Prior to undertaking my doctorate, I had a basic knowledge of theory and relevant literature for the field of education, but now, I truly own the knowledge.  In talking with staff, parents, or colleagues, I have an extensive learned knowledge base that I can pull from at any time, because after the intensive degree of research offered by the program, I now just “know” the information.  Furthermore, I’m able to distill credible researchers and theorists from those who lack a basis for their conclusions.  Even more important, I am able to concisely and clearly articulate why one theorist has credence while another may not, and I can do so without jargon or confusion.  This has been enormously helpful as my building leadership team discusses pedagogical decisions for our team.  I also learned the art of staying current on research trends, which I know will pay enormous dividends as my career progresses. 

Another essential benefit to my work is the fact that the strong statistics emphasis provided in the SPU program has translated into my being able to guide my staff through assessment results in a way that I was not able to do previously.  In this era of growing accountability for student performance, understanding the way in which assessments are crafted and evaluated is of paramount importance.   Our discussions about state testing data and results were made more applicable and meaningful to our staff and students because I had the ability to clarify just what the results meant and how they translated into gains for student achievement.  I was also able to take complicated results and craft trend data that was eminently more useful in our building discussions.  Being able to handle staff questions about testing data, even highly detailed questions, felt very empowering to me and it clearly gave the staff confidence in my abilities as an instructional leader.    

I began my doctoral work with the goal of making myself a better person and offering myself the opportunity to engage in extended and meaningful discourse with like-minded students.  I concluded my doctoral work realizing thatthe experience transcended all of my expectations.  Yes, I became a better person, and yes, I ended the program with a wonderful cohort of intelligent and dedicated educators whom I now call my friends.  However, the journey transcended my expectations due to how it is benefitting not just me, but how it’s also benefitting my school community.  I am already witnessing the ripple effect of this on my staff and students.  It is my hope that I can continue to translate those small ripples into greater and greater effects on the achievement of my students.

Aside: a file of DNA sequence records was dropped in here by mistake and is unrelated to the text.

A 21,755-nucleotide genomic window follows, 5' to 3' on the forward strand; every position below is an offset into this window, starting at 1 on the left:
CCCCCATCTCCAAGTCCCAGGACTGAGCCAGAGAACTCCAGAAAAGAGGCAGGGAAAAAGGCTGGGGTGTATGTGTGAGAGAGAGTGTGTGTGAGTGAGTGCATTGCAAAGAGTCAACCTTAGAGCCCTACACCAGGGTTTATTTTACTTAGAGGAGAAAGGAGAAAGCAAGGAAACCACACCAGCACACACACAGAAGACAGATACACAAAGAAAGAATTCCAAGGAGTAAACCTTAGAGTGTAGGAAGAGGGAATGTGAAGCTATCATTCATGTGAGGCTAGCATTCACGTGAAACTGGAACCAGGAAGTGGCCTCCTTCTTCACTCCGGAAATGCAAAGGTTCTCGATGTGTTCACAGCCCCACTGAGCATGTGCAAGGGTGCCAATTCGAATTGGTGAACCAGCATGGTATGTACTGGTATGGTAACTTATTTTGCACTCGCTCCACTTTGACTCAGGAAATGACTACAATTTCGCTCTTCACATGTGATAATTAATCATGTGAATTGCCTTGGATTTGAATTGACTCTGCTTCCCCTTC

Laurynn Evans, Ed.D.

Principal

Rose Hill Junior High School

Stella Schola Middle School

levans@lwsd.org / 425.881.2079

photo credits: http://www.flickr.com/photos/catspyjamasnz/

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With good reason only a small percentage of people pursue and complete a doctoral degree. Earning a doctoral degree demonstrates attainment of the highest levels of knowledge and thinking available in formal education. The work is rigorous, challenging, and time consuming.

It’s best to chunk challenging tasks into doable parts. You can think of doctoral studies are a series of hoops to jump through… taking admissions tests, getting admitted, taking coursework, passing comprehensive exams, conducting dissertation research. But the pursuit of a doctoral degree is much more than jumping through hoops and completing products. While those earning a doctoral degree reap tangible benefits such as increased earning potential and professional opportunities, the processes involved can also be exceptionally rewarding in many other intangible ways.

The cognitive challenges presented during a rigorous doctoral program can drive students (along with faculty) to develop and grow. Synthesis, critical analysis of historical and current ideas, debate, application of ideas to professional contexts, and pursuit of new information are hallmarks of this level of learning. For many, these sorts of cognitive challenges are highly motivating. A love of learning and doctoral studies often goes hand in hand.

The professional and personal relationships built during doctoral studies will last a lifetime. Students and faculty spend time in the “trenches” together and the collaboration, support, and development of ideas cement relationships that pay multiple dividends. Many who earned degrees years ago remain in contact with professors and fellow students. The semi-cohort model employed in SPU’s doctoral programs, along with close interactions built with faculty members during mentoring and dissertation processes, ensures rewarding relationships for years to come.

Doctoral studies should be viewed holistically and the multiple rewards of the journey, along with the more tangible benefits, are to be cherished.

Andrew Lumpe, Ph.D., Associate Dean of Graduate Programs, Director of Doctoral Programs

Photo Credits-Creative Commons: http://www.flickr.com/photos/nicmcphee/, http://www.flickr.com/photos/fncll/